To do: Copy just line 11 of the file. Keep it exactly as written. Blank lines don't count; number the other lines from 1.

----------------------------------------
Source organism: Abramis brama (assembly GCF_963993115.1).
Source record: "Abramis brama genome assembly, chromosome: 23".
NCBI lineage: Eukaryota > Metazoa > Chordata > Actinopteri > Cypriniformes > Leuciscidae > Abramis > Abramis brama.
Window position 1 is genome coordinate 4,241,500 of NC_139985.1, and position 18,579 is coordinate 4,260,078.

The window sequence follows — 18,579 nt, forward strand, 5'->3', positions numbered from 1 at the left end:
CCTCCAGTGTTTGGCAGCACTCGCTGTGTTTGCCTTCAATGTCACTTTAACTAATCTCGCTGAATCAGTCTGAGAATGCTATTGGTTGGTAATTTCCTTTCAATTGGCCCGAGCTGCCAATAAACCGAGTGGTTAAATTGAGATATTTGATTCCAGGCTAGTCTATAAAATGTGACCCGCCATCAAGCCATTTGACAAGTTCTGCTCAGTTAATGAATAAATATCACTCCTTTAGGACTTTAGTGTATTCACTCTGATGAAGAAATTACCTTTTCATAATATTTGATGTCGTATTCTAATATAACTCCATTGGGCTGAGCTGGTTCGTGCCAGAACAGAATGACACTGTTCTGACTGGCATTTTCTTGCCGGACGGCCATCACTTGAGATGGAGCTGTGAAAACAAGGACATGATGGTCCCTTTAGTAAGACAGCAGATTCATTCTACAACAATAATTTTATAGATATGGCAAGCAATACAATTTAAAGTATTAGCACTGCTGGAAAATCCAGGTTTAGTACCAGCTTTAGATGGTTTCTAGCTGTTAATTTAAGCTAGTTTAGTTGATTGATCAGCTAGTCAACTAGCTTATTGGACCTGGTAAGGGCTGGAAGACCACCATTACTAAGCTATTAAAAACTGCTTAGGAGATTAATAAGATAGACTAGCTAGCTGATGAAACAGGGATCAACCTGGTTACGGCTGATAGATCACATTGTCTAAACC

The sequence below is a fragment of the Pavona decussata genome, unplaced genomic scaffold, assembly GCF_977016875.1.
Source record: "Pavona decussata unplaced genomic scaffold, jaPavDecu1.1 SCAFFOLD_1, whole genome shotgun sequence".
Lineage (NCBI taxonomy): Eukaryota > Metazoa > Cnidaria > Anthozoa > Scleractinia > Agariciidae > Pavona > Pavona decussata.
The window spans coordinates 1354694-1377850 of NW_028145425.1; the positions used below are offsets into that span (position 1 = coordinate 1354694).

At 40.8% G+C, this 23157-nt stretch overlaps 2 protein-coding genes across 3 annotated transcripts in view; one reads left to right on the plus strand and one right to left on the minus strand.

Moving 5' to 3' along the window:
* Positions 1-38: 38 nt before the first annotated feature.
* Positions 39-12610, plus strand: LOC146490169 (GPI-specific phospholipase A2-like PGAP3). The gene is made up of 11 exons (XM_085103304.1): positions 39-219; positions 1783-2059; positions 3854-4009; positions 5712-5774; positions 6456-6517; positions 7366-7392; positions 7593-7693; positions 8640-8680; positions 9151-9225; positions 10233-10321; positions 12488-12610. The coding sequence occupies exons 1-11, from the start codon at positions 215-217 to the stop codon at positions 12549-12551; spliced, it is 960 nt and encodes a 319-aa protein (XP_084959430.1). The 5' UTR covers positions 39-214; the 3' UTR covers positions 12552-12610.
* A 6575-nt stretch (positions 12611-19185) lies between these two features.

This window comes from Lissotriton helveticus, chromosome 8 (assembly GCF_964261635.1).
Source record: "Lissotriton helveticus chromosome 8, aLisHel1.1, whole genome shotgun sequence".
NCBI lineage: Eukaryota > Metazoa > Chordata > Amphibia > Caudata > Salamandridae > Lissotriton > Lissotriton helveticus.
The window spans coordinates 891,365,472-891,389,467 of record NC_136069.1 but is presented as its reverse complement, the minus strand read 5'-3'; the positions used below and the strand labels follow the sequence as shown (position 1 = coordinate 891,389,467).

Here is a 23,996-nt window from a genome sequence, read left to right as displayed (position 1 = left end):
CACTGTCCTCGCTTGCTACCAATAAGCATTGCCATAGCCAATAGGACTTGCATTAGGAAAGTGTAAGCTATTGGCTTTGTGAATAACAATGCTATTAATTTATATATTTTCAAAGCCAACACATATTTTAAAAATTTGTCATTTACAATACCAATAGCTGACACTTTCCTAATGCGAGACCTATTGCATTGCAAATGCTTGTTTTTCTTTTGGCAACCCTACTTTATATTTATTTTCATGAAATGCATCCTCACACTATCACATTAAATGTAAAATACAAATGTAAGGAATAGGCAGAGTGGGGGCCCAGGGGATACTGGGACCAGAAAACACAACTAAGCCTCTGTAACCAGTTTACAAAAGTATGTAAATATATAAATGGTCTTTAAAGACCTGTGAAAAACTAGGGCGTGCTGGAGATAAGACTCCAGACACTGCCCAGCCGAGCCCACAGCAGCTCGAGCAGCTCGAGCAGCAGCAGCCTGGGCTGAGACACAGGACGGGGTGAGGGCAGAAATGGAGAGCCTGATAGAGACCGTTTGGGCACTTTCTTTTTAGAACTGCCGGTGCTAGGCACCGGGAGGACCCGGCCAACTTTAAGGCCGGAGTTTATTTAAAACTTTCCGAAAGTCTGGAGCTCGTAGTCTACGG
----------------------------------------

At 40.8% G+C, this 23157-nt stretch overlaps 2 protein-coding genes across 3 annotated transcripts in view; one reads left to right on the plus strand and one right to left on the minus strand.